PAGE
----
That purely material gains can never represent the final goal in the progress and development of mankind must have been recognised as fundamental truth ever since primitive man first began to turn his thoughts from such considerations as food, shelter and physical comfort generally to that limitless and fruitful field of speculative thought which Freemasonry names the hidden mysteries of nature and science.
In this little volume W. Bro. Ward justly emphasises the importance of the 2 degree. In former times it was no mere passing stage of a Mason’s career. In the Fellowship of the Craft lay the whole body of Masonry. An Apprentice was regarded as a brother but not as a member of the Lodge; … Read more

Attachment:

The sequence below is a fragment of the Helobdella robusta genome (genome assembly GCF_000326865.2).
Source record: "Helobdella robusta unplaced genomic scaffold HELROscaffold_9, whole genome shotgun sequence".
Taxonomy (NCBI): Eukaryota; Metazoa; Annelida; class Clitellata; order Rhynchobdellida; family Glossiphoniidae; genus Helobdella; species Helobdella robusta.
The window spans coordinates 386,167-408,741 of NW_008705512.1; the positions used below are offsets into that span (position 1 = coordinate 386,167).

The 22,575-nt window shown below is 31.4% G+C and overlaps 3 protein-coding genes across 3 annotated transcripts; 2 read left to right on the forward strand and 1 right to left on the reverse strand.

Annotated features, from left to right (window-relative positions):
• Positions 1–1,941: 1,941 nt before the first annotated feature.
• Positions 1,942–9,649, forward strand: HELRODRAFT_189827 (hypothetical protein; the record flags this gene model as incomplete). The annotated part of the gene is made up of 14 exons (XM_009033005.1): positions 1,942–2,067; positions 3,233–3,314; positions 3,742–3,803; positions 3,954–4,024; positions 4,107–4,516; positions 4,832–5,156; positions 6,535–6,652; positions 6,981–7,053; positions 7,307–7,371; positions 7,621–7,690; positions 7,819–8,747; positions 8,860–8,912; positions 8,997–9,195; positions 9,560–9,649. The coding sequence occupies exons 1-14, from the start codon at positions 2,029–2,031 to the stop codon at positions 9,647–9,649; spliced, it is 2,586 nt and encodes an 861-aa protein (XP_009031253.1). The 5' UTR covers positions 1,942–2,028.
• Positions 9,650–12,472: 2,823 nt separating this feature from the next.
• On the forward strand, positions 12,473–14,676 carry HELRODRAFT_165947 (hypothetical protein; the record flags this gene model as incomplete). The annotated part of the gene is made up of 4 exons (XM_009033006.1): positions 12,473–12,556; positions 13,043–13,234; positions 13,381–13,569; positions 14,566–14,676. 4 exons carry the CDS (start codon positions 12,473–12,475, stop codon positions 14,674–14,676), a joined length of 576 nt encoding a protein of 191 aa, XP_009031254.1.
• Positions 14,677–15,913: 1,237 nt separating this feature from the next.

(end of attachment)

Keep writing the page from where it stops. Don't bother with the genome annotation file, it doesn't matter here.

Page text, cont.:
W. Bro. Ward is one of the most able and earnest of Masonic students. He brings to bear on the task of research the mind of a scholar, enriched by extensive reading, much travel and a wide experience of men and affairs. In addition to being a well known author of Masonic Works, he was … Read more
In attempting to give an outline sketch of the various degrees in Freemasonry in a book of this description, I am faced by many difficulties, not the least of which is how to write in an interesting way about degrees, which many of my readers have not taken, without giving away more than is permissible. … Read more